Echo Point Lookout, near the Three Sisters rocks.
Petrina Tinslay

To complete my crash course in Aussie conservation, I hopped on a short flight north of Sydney to the Blue Mountains’ alter ego: Byron Bay. This once-remote surfing town not only boasts one of the most flawless beaches in New South Wales but also sits on the edge of a caldera where tropical and subtropical rainforests meet. Byron first achieved its place in Down Under mythology as the country’s hippie capital, filled with New Agers who wanted to devote themselves to crystals, yoga, and mind-altering substances. Then, in the late 1970s, when its idyllic hinterland became threatened by logging, the town’s radical energy seized newspaper headlines. It soon became the jumping-off point for protesters from all over Australia, who sabotaged chainsaws and lay in front of steamrollers.

Surfers at Tallows Beach, in Byron Bay.
Petrina Tinslay

Byron has mellowed since then. Now it’s best known as a home for Hollywood star and native son Chris Hemsworth. But as I drove into town, I found its hippie essence intact: the hand-carved wooden sign at the town entrance exhorts visitors to cheer up. slow down. chill out. and is followed by a flashing alert: be on the lookout for koalas — their habitat is disappearing. I checked in to a legendary boutique hotel called Raes on Wategos. It was the barefoot-beach answer to the Hydro Majestic, a gleaming white villa that, in 1994, was converted into a luxury inn with a vaguely Moroccan flair and is now freshly renovated. The seven-suite property is where the gods would go on vacation — or at least Keith Richards and Tom Cruise, both former guests. I opened my wraparound patio so I could be lulled by the crashing surf, then followed a coastal trail for 10 minutes to an open-air café, spotting humpbacks and dolphins cavorting along the way.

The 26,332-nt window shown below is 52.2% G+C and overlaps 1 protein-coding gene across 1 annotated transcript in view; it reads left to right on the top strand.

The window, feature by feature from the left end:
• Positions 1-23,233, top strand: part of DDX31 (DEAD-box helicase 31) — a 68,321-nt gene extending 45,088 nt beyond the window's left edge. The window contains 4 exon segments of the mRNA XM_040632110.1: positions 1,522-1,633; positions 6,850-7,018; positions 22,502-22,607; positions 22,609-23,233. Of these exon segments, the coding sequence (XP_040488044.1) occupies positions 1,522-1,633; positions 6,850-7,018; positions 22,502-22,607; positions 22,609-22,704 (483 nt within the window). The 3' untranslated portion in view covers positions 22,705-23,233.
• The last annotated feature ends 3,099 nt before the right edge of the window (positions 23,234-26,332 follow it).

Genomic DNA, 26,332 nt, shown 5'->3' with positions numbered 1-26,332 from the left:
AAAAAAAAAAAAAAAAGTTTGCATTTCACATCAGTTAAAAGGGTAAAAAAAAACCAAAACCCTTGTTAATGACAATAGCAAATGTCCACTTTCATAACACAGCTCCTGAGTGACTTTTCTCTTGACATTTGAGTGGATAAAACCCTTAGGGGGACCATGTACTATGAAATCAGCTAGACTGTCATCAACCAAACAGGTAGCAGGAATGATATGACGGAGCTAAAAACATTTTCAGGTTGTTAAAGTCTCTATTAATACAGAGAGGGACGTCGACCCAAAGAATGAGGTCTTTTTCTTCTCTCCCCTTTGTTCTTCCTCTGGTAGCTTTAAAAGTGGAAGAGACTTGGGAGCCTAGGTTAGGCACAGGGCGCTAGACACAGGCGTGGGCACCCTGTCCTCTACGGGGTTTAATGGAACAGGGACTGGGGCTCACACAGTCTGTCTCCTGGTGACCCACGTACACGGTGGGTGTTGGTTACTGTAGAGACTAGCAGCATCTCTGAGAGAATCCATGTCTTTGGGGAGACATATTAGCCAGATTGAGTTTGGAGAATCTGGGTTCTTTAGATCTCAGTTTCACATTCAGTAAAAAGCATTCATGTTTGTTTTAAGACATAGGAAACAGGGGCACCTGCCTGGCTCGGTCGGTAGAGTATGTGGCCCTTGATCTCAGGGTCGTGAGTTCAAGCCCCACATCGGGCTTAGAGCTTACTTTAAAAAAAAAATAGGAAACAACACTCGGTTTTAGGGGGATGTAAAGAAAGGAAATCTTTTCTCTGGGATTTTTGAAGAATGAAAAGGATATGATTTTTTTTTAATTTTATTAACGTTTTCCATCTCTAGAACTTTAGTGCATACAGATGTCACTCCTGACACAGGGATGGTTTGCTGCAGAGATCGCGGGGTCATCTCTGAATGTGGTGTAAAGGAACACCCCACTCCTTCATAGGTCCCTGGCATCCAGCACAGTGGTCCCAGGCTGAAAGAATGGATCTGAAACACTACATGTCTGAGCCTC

The dining room at Raes on Wategos hotel, in Byron Bay.
Petrina Tinslay

There I met local rangers Liz Dorgan and Matt Wiseman, who gave me a rundown of how the conservation struggles of the 70s led to the creation of a network of national parks in the rugged country around Byron, an area loosely known as the Northern Rivers. “It’s a biodiversity hot spot,” Dorgan enthused. “The caldera rises 3,600 feet, so you’ve got these spectacular escarpments, huge waterfalls, and, thanks to the rich volcanic soil, rain forests with rare trees like Antarctic beech.” They pointed me to the most accessible taste of raw wilderness for a day hike: Minyon Falls, in Nightcap National Park.

After a 90-minute drive past rural stores selling handmade red-velvet pants and local organic teas, I was bouncing along an unpaved mountain road through a tunnel of ferns and vines. Minyon Falls surges 330 feet over a cliff that was once part of an ancient volcano, and hiking down to its base led to a natural swimming pool filled with crystalline water, perfect for a purifying dip. The ascent was more of a workout, but just as Victorian hikers in the Blue Mountains would have retreated to the Hydro for high tea and scones, I headed back to Byron to settle into one of the casual restaurants with patios overlooking the Pacific. At sunset, no music was needed: it was enough to listen to the waves and watch the humpbacks at play.

T+L A-list advisor Cassandra Bookholder (cassandrab@camelbacktravel.com; 602-266-4000) can coordinate a trip connecting all three.